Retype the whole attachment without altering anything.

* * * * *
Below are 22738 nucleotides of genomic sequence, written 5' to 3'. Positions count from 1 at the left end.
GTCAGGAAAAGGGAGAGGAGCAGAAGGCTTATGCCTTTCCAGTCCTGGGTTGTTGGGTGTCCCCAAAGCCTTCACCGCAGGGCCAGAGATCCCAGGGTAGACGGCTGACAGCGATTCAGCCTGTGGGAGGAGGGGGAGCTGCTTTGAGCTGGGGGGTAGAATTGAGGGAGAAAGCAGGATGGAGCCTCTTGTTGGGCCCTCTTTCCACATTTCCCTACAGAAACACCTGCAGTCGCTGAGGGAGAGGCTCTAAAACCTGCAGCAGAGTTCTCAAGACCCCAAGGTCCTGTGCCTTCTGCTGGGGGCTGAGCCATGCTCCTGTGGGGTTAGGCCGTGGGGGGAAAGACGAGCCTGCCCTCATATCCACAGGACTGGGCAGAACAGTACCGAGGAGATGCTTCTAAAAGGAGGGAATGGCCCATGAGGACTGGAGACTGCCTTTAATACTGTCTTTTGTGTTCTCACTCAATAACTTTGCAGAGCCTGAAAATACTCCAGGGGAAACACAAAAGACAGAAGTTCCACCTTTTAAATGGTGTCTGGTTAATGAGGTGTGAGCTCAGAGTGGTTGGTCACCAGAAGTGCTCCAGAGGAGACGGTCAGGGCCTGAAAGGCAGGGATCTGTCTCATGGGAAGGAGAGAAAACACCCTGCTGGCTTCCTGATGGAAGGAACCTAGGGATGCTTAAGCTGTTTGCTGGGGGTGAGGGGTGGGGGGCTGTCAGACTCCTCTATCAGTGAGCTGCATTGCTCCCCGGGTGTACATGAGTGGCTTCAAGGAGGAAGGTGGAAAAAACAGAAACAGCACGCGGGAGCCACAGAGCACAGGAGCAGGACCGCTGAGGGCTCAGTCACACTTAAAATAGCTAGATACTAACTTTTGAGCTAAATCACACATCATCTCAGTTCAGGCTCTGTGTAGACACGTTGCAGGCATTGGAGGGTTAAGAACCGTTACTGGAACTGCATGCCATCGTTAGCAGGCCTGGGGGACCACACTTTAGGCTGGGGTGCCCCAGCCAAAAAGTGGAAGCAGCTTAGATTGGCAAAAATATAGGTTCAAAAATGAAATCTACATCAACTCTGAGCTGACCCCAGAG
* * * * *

Below are 22738 nucleotides of genomic sequence, written 5' to 3'. Positions count from 1 at the left end.
GTCAGGAAAAGGGAGAGGAGCAGAAGGCTTATGCCTTTCCAGTCCTGGGTTGTTGGGTGTCCCCAAAGCCTTCACCGCAGGGCCAGAGATCCCAGGGTAGACGGCTGACAGCGATTCAGCCTGTGGGAGGAGGGGGAGCTGCTTTGAGCTGGGGGGTAGAATTGAGGGAGAAAGCAGGATGGAGCCTCTTGTTGGGCCCTCTTTCCACATTTCCCTACAGAAACACCTGCAGTCGCTGAGGGAGAGGCTCTAAAACCTGCAGCAGAGTTCTCAAGACCCCAAGGTCCTGTGCCTTCTGCTGGGGGCTGAGCCATGCTCCTGTGGGGTTAGGCCGTGGGGGGAAAGACGAGCCTGCCCTCATATCCACAGGACTGGGCAGAACAGTACCGAGGAGATGCTTCTAAAAGGAGGGAATGGCCCATGAGGACTGGAGACTGCCTTTAATACTGTCTTTTGTGTTCTCACTCAATAACTTTGCAGAGCCTGAAAATACTCCAGGGGAAACACAAAAGACAGAAGTTCCACCTTTTAAATGGTGTCTGGTTAATGAGGTGTGAGCTCAGAGTGGTTGGTCACCAGAAGTGCTCCAGAGGAGACGGTCAGGGCCTGAAAGGCAGGGATCTGTCTCATGGGAAGGAGAGAAAACACCCTGCTGGCTTCCTGATGGAAGGAACCTAGGGATGCTTAAGCTGTTTGCTGGGGGTGAGGGGTGGGGGGCTGTCAGACTCCTCTATCAGTGAGCTGCATTGCTCCCCGGGTGTACATGAGTGGCTTCAAGGAGGAAGGTGGAAAAAACAGAAACAGCACGCGGGAGCCACAGAGCACAGGAGCAGGACCGCTGAGGGCTCAGTCACACTTAAAATAGCTAGATACTAACTTTTGAGCTAAATCACACATCATCTCAGTTCAGGCTCTGTGTAGACACGTTGCAGGCATTGGAGGGTTAAGAACCGTTACTGGAACTGCATGCCATCGTTAGCAGGCCTGGGGGACCACACTTTAGGCTGGGGTGCCCCAGCCAAAAAGTGGAAGCAGCTTAGATTGGCAAAAATATAGGTTCAAAAATGAAATCTACATCAACTCTGAGCTGACCCCAGAG